Young Artists Take Center Stage
According to Oviri Duado (senior, social work), “Practice really does make perfect.”
On Saturday, Jan. 28, five Andrews University students showcased their talents at the Young Artists Concert at the Howard Performing Arts Center. Willaglys Senior (freshman, music performance), Tiffany Steinweg (sophomore, music performance), Dana Wilson (sophomore, music performance), Ana Lozano (Master of Music Performance, major), and Rachelle Gensolin (senior, music performance, pre-dentistry) were accompanied by the Andrews University Symphony Orchestra, under the direction of Dr. Claudio Gonzalez, performing selections by Joseph Haydn, Charles-Camille Saint-Saens, Sergei Prokofiev and Alexander Scriabin.
During their performances, it became very clear that the young artists had years of experience under their metaphorical belts. Senior, born in Venezuela, started taking oboe lessons when she was ten years old. Steinweg, who grew up near Portland, Oregon, and Gensolin, from California, started playing their instruments at five years old. Wilson, from Georgia, began playing violin when she was eight years old, and Lozano, who was born in Mexico, had also been playing piano for many years.
Senior started the concert off with the first movement of Oboe Concerto in C Major by Joseph Haydn; at the end of her performance, she received a standing ovation from friends and others in attendance in the audience.
Thembi Ndebele (sophomore, biotechnology, pre-dentistry) said, “The oboe had always been my least favorite instrument. But this changed as soon as Willaglys began playing her oboe. Her performance was riveting and expressive. It was truly remarkable.”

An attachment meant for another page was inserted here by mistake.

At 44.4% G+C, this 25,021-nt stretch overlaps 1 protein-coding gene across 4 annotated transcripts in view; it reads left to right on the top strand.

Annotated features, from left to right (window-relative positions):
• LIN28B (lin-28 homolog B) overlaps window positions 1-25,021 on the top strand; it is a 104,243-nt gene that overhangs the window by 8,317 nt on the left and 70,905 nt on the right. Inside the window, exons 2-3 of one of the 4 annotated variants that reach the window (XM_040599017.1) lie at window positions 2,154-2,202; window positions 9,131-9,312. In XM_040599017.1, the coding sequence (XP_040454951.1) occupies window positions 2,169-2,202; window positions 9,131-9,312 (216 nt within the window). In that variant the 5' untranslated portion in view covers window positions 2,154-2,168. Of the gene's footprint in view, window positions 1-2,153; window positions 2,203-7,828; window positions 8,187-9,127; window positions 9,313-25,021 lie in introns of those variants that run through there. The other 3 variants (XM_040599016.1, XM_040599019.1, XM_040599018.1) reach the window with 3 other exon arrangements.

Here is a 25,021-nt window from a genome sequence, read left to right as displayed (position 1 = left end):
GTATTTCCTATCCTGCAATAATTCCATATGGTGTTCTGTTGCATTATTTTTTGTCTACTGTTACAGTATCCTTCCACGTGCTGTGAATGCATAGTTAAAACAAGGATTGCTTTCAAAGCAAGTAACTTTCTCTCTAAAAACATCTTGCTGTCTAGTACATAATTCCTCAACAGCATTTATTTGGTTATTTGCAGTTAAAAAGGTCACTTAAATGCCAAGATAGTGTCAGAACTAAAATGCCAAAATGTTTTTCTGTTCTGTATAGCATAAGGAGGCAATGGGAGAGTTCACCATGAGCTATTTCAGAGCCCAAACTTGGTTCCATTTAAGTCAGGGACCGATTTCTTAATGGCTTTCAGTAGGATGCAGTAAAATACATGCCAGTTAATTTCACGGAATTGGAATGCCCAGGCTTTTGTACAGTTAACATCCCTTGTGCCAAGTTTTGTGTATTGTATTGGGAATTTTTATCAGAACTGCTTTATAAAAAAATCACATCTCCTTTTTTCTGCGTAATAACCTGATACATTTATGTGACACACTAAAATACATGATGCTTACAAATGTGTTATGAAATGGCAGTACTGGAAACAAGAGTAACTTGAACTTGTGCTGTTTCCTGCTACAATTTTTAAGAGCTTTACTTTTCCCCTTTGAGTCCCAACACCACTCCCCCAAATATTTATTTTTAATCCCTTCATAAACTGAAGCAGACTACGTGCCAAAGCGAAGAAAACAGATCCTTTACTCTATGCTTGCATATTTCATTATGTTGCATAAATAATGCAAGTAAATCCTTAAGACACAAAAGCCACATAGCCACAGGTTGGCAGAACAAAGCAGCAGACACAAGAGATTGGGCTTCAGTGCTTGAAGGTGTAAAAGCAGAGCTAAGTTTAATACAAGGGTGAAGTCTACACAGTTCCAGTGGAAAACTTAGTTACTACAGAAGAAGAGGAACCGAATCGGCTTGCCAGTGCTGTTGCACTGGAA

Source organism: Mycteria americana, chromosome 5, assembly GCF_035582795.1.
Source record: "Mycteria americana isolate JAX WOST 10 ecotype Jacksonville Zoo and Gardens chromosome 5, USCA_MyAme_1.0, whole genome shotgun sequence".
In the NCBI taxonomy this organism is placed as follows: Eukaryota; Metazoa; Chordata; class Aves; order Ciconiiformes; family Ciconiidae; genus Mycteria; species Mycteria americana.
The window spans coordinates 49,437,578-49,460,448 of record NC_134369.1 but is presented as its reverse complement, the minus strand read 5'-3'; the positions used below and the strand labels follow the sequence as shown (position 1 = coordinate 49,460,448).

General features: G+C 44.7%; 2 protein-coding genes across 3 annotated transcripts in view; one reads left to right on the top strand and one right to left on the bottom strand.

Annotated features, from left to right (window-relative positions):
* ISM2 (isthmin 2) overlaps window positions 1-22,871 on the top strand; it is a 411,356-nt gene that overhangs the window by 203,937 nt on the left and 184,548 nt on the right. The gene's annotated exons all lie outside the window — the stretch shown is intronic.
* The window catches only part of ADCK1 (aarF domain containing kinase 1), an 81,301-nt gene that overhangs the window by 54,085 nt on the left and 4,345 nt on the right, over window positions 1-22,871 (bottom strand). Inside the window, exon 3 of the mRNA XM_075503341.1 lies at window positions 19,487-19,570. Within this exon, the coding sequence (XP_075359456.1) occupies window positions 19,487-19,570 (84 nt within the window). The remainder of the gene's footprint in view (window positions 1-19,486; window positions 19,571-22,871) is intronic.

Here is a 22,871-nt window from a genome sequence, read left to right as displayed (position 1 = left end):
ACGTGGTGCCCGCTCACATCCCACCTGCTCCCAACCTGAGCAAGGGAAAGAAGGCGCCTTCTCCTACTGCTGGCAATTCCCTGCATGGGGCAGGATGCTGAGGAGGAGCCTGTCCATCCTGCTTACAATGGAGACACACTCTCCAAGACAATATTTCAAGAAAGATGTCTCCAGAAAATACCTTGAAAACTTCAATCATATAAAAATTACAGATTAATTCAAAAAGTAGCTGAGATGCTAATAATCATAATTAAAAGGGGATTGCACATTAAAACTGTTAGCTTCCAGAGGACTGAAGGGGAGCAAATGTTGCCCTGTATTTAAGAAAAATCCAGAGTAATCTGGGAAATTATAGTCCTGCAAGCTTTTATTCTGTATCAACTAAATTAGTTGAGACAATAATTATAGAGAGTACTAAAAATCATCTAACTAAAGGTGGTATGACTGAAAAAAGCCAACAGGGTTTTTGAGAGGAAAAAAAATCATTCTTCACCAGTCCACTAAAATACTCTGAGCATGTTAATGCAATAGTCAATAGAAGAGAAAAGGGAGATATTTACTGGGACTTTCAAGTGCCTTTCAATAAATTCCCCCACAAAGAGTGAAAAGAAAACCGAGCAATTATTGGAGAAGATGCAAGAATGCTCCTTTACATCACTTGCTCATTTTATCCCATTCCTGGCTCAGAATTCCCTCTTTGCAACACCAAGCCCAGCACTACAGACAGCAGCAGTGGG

Steinweg and Wilson played Violin Concerto No. 3, Op. 61 by Camille Saint-Saens, Steinweg playing the first movement and Wilson playing the final one. At the end of their performances, each received a bouquet of flowers from family members and congratulations from the orchestra members with thigh claps and stomping feet.
Wilson said, “I guess I'd say that being a winner for the Young Artist competition is beyond being able to play a solo and wear a beautiful dress on stage. Honestly, it isn't really about me. A composer sat down and put together an astonishing work and I was able to share my interpretation of it. In the process, I pray that God was reflected to someone. The other winners are inspiring as well and it was an honor being featured with them.”
After Intermission, the piano concertos began. Lozano played Sergei Prokofiev’s Piano Concerto No. 1 in D-flat major, and to finish off the concert, Rachelle Gensolin played the third movement of Piano Concerto in F-sharp minor, Op. 20 by Alexander Scriabin. Both pianists played with electrifying emotion that oozed from their fingers. It was as if they were the only ones in the room. Each soloist left an astounding energy that could be felt all throughout the auditorium.
D’Shauna Edwards (sophomore, biotechnology, pre-medicine) attended the concert and was very impressed by the performances of each soloist.
Edwards said, “Each soloist effectively justified their title as a Young Artist Competition Winner through demonstration of their musical skill, technique and expression.”
Lawrencia Robinson (junior, Spanish, global studies) was also positively impacted by the performances.
Robinson said, “The musicians’ commitment and dedication from their childhood paid off. Each piece was absolutely beautiful and inspiring to the audience.”